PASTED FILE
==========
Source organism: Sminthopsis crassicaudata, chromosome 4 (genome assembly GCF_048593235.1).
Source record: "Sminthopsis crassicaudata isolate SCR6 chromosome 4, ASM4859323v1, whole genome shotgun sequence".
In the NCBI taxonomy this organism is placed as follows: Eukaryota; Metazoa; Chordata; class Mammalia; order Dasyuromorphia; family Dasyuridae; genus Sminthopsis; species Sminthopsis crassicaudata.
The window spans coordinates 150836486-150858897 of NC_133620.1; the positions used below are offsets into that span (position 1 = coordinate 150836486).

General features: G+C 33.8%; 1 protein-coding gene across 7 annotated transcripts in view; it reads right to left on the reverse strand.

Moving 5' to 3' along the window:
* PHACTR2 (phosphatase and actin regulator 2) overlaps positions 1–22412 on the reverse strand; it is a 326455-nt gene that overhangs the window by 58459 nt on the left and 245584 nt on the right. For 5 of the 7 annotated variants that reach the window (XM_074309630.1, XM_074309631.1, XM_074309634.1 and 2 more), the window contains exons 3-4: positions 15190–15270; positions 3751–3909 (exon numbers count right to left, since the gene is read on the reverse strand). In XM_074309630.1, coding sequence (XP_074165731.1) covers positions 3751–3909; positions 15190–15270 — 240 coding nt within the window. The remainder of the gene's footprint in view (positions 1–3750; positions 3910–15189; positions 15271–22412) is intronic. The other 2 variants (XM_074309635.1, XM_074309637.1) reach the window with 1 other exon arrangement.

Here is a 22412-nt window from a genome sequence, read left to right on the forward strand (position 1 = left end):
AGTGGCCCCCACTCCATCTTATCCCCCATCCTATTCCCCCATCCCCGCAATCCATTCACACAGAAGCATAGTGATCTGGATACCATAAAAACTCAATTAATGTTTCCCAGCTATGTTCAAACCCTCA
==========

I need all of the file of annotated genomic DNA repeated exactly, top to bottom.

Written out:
Source organism: Sminthopsis crassicaudata, chromosome 4 (genome assembly GCF_048593235.1).
Source record: "Sminthopsis crassicaudata isolate SCR6 chromosome 4, ASM4859323v1, whole genome shotgun sequence".
In the NCBI taxonomy this organism is placed as follows: Eukaryota; Metazoa; Chordata; class Mammalia; order Dasyuromorphia; family Dasyuridae; genus Sminthopsis; species Sminthopsis crassicaudata.
The window spans coordinates 150836486-150858897 of NC_133620.1; the positions used below are offsets into that span (position 1 = coordinate 150836486).

General features: G+C 33.8%; 1 protein-coding gene across 7 annotated transcripts in view; it reads right to left on the reverse strand.

Moving 5' to 3' along the window:
* PHACTR2 (phosphatase and actin regulator 2) overlaps positions 1–22412 on the reverse strand; it is a 326455-nt gene that overhangs the window by 58459 nt on the left and 245584 nt on the right. For 5 of the 7 annotated variants that reach the window (XM_074309630.1, XM_074309631.1, XM_074309634.1 and 2 more), the window contains exons 3-4: positions 15190–15270; positions 3751–3909 (exon numbers count right to left, since the gene is read on the reverse strand). In XM_074309630.1, coding sequence (XP_074165731.1) covers positions 3751–3909; positions 15190–15270 — 240 coding nt within the window. The remainder of the gene's footprint in view (positions 1–3750; positions 3910–15189; positions 15271–22412) is intronic. The other 2 variants (XM_074309635.1, XM_074309637.1) reach the window with 1 other exon arrangement.

Here is a 22412-nt window from a genome sequence, read left to right on the forward strand (position 1 = left end):
AGTGGCCCCCACTCCATCTTATCCCCCATCCTATTCCCCCATCCCCGCAATCCATTCACACAGAAGCATAGTGATCTGGATACCATAAAAACTCAATTAATGTTTCCCAGCTATGTTCAAACCCTCA